Ray (Craig) has just been released from a mental hospital into the care of his restaurateur brother Pete (Morrissey). There are some serious issues in their past, and Ray's offbeat behaviour pushes Pete to the limits, but they rely on each other. Then Ray meets Laura (Macdonald), stops taking his medication and starts behaving even more erratically than usual.
The story nicely focuses not on mental illness as an issue, but on the interrelationships between the characters. And the cast is superb, anchored solidly by Craig's surprisingly likeable performance and an authenticity in his interaction with Morrissey and Macdonald. All three characters worm their way under our skin, even though (or maybe because) they are deeply flawed and looking for love and stability in their lives. Cellan Jones opens up the play visually with repeating images, a trip to the seaside and a nice eye for the gritty realities of West London. Yet thematically, the story remains firmly on the stage, with only three main characters (and two supporting ones--McDonald as Laura's ex and Graham as Pete's waitress). And virtually everything centres on Ray's illness, including events from the brothers' past that come back to haunt them. This leaves it all feeling a bit ingrown and overly Serious (with a capital S). Not a bad thing ... but not fleshed out quite enough to be a truly important film.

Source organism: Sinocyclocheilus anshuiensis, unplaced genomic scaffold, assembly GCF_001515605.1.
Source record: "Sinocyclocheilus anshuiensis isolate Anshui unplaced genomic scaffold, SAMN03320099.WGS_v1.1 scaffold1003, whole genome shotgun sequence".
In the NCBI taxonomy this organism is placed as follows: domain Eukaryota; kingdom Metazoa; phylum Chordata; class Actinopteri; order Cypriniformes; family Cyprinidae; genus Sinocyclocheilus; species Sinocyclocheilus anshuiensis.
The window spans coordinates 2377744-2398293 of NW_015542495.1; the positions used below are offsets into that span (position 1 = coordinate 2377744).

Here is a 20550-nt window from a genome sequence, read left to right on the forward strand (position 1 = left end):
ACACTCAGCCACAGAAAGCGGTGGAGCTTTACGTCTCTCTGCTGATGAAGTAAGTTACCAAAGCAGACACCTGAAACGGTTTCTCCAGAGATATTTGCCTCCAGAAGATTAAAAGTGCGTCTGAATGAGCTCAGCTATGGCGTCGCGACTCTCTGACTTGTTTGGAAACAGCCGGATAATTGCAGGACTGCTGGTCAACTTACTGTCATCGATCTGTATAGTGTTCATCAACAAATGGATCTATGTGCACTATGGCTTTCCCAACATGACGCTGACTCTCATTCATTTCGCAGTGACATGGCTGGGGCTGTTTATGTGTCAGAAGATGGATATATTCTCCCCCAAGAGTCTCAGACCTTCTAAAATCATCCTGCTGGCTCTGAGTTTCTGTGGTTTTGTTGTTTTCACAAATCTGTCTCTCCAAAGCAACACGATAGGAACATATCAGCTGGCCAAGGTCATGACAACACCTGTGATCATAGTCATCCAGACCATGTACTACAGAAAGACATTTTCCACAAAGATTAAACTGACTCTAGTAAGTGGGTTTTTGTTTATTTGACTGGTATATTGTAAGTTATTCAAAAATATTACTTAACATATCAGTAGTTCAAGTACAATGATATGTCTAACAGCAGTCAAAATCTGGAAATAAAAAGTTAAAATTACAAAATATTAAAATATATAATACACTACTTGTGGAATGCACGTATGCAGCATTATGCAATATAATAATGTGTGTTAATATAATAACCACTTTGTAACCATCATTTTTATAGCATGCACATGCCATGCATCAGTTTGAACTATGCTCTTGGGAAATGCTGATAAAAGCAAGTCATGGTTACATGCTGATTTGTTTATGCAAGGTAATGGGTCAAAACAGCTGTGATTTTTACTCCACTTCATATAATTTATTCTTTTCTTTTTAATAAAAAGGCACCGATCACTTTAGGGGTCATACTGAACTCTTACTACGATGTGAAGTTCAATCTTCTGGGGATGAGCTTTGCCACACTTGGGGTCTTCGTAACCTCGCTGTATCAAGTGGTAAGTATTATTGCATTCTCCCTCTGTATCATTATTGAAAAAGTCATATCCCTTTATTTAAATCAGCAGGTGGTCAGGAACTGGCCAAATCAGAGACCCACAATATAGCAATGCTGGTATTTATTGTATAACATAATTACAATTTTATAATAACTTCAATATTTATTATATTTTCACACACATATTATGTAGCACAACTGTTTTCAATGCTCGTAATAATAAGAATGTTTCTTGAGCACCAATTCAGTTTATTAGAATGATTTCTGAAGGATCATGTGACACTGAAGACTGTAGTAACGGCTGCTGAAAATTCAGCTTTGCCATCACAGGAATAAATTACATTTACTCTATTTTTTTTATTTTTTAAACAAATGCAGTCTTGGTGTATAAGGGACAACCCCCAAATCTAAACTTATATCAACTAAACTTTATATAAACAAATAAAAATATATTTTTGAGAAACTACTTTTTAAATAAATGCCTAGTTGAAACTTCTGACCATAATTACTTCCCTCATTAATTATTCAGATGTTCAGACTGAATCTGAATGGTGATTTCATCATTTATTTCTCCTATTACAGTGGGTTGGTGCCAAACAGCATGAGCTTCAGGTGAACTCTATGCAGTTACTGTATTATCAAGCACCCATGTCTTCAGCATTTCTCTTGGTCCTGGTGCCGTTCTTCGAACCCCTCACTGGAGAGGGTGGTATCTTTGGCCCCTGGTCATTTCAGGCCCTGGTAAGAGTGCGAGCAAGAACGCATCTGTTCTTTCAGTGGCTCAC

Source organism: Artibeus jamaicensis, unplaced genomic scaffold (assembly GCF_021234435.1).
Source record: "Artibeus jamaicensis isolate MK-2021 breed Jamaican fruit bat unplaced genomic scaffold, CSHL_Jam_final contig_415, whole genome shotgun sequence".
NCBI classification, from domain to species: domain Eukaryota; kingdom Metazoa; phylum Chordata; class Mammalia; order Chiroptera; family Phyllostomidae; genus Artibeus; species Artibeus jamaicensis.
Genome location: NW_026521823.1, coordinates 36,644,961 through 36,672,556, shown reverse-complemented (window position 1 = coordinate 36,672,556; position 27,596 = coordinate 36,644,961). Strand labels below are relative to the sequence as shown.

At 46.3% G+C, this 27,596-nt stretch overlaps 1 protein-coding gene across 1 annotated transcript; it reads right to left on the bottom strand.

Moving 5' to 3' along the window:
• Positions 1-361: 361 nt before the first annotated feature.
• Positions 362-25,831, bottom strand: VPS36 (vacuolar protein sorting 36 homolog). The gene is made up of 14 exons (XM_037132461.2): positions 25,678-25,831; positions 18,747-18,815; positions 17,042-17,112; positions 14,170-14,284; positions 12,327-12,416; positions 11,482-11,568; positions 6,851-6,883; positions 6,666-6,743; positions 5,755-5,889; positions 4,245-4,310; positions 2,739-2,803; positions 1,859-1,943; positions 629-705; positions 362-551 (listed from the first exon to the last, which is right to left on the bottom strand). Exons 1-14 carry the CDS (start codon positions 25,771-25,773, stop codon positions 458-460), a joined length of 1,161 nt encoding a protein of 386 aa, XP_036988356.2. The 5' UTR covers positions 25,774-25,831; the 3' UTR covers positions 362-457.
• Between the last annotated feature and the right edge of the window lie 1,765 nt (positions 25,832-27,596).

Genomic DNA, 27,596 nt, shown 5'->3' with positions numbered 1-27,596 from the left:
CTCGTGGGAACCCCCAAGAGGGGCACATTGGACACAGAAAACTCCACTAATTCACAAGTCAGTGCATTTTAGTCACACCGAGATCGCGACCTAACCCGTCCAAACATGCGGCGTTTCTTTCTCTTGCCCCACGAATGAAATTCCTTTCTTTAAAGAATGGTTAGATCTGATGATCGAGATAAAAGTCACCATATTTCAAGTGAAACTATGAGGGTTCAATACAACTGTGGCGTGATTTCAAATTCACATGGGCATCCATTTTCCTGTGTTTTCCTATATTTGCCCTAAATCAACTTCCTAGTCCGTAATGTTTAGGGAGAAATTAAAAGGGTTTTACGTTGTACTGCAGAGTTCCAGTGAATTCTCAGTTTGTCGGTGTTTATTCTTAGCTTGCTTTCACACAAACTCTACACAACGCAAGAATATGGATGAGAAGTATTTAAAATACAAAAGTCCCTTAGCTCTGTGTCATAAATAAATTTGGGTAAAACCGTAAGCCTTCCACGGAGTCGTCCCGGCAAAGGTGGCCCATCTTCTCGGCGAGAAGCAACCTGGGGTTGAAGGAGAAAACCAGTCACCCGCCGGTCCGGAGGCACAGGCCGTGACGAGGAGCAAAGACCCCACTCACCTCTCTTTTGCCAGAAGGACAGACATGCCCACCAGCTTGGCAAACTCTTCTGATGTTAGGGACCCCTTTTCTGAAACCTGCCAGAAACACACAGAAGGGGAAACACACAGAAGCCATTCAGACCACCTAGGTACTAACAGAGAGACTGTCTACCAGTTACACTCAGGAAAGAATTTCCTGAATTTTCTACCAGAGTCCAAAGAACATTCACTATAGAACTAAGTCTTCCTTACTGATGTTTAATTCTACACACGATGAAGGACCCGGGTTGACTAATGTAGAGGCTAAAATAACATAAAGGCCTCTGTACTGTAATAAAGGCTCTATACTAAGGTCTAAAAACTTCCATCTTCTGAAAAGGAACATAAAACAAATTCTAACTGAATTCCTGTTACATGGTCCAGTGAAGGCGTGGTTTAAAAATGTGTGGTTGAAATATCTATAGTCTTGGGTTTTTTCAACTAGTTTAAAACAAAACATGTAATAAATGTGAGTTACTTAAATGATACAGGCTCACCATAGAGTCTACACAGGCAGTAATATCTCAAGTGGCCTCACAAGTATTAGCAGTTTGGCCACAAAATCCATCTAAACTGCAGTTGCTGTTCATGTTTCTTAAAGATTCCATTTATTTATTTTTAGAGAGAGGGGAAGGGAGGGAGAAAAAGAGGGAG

[15--adult themes, language, some violence and nudity] 17.Aug.00
UK release 25.Aug.00
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